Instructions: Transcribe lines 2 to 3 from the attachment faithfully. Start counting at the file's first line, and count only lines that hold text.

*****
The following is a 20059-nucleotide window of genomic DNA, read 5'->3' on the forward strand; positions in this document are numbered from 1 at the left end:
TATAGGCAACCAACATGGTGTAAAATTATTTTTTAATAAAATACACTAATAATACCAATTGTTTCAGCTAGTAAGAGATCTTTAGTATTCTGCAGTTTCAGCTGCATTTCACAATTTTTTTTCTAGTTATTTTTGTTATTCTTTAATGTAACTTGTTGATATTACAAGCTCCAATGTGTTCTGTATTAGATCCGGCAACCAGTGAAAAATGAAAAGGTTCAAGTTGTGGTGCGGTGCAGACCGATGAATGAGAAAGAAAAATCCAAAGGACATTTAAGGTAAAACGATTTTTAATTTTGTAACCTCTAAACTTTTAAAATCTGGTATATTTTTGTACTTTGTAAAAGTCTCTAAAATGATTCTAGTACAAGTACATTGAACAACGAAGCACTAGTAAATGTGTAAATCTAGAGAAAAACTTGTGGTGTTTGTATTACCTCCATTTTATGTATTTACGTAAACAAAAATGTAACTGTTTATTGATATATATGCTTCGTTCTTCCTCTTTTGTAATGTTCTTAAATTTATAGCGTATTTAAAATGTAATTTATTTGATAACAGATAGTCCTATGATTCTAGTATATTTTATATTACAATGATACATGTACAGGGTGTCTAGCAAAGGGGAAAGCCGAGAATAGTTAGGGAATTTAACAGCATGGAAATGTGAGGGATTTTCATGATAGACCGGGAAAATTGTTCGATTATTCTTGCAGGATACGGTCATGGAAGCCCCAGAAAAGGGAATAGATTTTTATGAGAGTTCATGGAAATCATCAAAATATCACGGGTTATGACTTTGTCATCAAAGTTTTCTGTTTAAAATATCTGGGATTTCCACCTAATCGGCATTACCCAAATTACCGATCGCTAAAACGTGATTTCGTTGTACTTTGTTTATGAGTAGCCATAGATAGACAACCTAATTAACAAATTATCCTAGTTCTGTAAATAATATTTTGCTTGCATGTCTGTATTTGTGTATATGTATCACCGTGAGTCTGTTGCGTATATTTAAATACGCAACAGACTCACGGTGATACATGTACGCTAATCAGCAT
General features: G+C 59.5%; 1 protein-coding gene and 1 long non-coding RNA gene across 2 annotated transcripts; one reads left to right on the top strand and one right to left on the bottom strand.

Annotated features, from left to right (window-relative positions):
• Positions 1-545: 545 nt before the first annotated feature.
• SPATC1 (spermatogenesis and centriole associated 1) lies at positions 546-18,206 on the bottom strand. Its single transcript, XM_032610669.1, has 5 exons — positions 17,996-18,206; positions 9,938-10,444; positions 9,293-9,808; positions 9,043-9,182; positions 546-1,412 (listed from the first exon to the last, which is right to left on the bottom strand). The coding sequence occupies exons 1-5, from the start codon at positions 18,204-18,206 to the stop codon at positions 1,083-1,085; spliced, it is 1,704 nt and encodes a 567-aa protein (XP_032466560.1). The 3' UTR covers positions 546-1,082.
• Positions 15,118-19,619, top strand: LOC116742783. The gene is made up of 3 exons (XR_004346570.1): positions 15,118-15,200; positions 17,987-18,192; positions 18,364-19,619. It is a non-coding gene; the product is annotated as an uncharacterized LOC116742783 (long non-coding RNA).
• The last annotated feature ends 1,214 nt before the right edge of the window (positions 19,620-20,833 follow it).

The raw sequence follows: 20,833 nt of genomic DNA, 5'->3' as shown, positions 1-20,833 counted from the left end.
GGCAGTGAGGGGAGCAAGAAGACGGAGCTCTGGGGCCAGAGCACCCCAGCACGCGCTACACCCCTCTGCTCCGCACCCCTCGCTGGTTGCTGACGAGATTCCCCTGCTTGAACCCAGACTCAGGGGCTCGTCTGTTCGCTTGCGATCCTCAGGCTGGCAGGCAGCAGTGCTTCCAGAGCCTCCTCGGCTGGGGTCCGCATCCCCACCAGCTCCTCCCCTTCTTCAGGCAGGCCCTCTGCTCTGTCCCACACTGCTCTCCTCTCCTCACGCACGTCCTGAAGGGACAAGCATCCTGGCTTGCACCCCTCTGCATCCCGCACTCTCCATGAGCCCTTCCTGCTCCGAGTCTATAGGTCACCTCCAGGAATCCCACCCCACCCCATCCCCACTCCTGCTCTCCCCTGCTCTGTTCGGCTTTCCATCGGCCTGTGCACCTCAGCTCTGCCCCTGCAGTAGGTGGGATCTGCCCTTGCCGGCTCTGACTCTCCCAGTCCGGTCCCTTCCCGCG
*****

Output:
TATAGGCAACCAACATGGTGTAAAATTATTTTTTAATAAAATACACTAATAATACCAATTGTTTCAGCTAGTAAGAGATCTTTAGTATTCTGCAGTTTCAGCTGCATTTCACAATTTTTTTTCTAGTTATTTTTGTTATTCTTTAATGTAACTTGTTGATATTACAAGCTCCAATGTGTTCTGTATTAGATCCGGCAACCAGTGAAAAATGAAAAGGTTCAAGTTGTGGTGCGGTGCAGACCGATGAATGAGAAAGAAAAATCCAAAGGACATTTAAGGTAAAACGATTTTTAATTTTGTAACCTCTAAACTTTTAAAATCTGGTATATTTTTGTACTTTGTAAAAGTCTCTAAAATGATTCTAGTACAAGTACATTGAACAACGAAGCACTAGTAAATGTGTAAATCTAGAGAAAAACTTGTGGTGTTTGTATTACCTCCATTTTATGTATTTACGTAAACAAAAATGTAACTGTTTATTGATATATATGCTTCGTTCTTCCTCTTTTGTAATGTTCTTAAATTTATAGCGTATTTAAAATGTAATTTATTTGATAACAGATAGTCCTATGATTCTAGTATATTTTATATTACAATGATACATGTACAGGGTGTCTAGCAAAGGGGAAAGCCGAGAATAGTTAGGGAATTTAACAGCATGGAAATGTGAGGGATTTTCATGATAGACCGGGAAAATTGTTCGATTATTCTTGCAGGATACGGTCATGGAAGCCCCAGAAAAGGGAATAGATTTTTATGAGAGTTCATGGAAATCATCAAAATATCACGGGTTATGACTTTGTCATCAAAGTTTTCTGTTTAAAATATCTGGGATTTCCACCTAATCGGCATTACCCAAATTACCGATCGCTAAAACGTGATTTCGTTGTACTTTGTTTATGAGTAGCCATAGATAGACAACCTAATTAACAAATTATCCTAGTTCTGTAAATAATATTTTGCTTGCATGTCTGTATTTGTGTATATGTATCACCGTGAGTCTGTTGCGTATATTTAAATACGCAACAGACTCACGGTGATACATGTACGCTAATCAGCAT
General features: G+C 59.5%; 1 protein-coding gene and 1 long non-coding RNA gene across 2 annotated transcripts; one reads left to right on the top strand and one right to left on the bottom strand.